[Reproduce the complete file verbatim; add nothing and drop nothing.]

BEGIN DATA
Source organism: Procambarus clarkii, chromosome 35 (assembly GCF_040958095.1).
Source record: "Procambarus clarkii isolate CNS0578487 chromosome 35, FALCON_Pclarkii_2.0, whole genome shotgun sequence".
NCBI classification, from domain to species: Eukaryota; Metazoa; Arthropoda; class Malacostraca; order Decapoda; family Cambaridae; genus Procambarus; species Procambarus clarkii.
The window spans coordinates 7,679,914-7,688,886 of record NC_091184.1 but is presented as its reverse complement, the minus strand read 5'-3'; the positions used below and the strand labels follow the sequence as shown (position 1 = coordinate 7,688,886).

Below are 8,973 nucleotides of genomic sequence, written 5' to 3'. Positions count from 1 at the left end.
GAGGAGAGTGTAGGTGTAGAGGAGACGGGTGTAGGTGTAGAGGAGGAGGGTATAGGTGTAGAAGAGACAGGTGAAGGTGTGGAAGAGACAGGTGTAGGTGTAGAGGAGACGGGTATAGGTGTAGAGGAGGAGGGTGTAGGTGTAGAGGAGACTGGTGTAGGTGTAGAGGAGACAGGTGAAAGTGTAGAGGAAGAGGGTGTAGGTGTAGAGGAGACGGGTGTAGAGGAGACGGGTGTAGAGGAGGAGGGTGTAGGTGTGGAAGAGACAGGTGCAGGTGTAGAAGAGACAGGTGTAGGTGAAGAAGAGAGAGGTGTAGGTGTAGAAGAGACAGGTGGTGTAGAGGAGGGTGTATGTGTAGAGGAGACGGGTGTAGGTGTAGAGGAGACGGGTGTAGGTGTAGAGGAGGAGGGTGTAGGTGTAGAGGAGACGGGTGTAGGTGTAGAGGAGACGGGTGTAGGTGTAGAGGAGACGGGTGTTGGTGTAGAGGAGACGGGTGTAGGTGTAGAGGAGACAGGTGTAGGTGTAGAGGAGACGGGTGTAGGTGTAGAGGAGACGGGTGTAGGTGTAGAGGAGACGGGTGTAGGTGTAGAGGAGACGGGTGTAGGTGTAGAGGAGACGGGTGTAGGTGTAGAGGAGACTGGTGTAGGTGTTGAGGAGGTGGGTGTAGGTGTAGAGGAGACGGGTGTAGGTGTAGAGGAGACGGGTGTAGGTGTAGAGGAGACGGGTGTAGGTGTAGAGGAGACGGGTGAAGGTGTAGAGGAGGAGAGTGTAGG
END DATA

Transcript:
Source organism: Procambarus clarkii, chromosome 35 (assembly GCF_040958095.1).
Source record: "Procambarus clarkii isolate CNS0578487 chromosome 35, FALCON_Pclarkii_2.0, whole genome shotgun sequence".
NCBI classification, from domain to species: Eukaryota; Metazoa; Arthropoda; class Malacostraca; order Decapoda; family Cambaridae; genus Procambarus; species Procambarus clarkii.
The window spans coordinates 7,679,914-7,688,886 of record NC_091184.1 but is presented as its reverse complement, the minus strand read 5'-3'; the positions used below and the strand labels follow the sequence as shown (position 1 = coordinate 7,688,886).

Below are 8,973 nucleotides of genomic sequence, written 5' to 3'. Positions count from 1 at the left end.
GAGGAGAGTGTAGGTGTAGAGGAGACGGGTGTAGGTGTAGAGGAGGAGGGTATAGGTGTAGAAGAGACAGGTGAAGGTGTGGAAGAGACAGGTGTAGGTGTAGAGGAGACGGGTATAGGTGTAGAGGAGGAGGGTGTAGGTGTAGAGGAGACTGGTGTAGGTGTAGAGGAGACAGGTGAAAGTGTAGAGGAAGAGGGTGTAGGTGTAGAGGAGACGGGTGTAGAGGAGACGGGTGTAGAGGAGGAGGGTGTAGGTGTGGAAGAGACAGGTGCAGGTGTAGAAGAGACAGGTGTAGGTGAAGAAGAGAGAGGTGTAGGTGTAGAAGAGACAGGTGGTGTAGAGGAGGGTGTATGTGTAGAGGAGACGGGTGTAGGTGTAGAGGAGACGGGTGTAGGTGTAGAGGAGGAGGGTGTAGGTGTAGAGGAGACGGGTGTAGGTGTAGAGGAGACGGGTGTAGGTGTAGAGGAGACGGGTGTTGGTGTAGAGGAGACGGGTGTAGGTGTAGAGGAGACAGGTGTAGGTGTAGAGGAGACGGGTGTAGGTGTAGAGGAGACGGGTGTAGGTGTAGAGGAGACGGGTGTAGGTGTAGAGGAGACGGGTGTAGGTGTAGAGGAGACGGGTGTAGGTGTAGAGGAGACTGGTGTAGGTGTTGAGGAGGTGGGTGTAGGTGTAGAGGAGACGGGTGTAGGTGTAGAGGAGACGGGTGTAGGTGTAGAGGAGACGGGTGTAGGTGTAGAGGAGACGGGTGAAGGTGTAGAGGAGGAGAGTGTAGG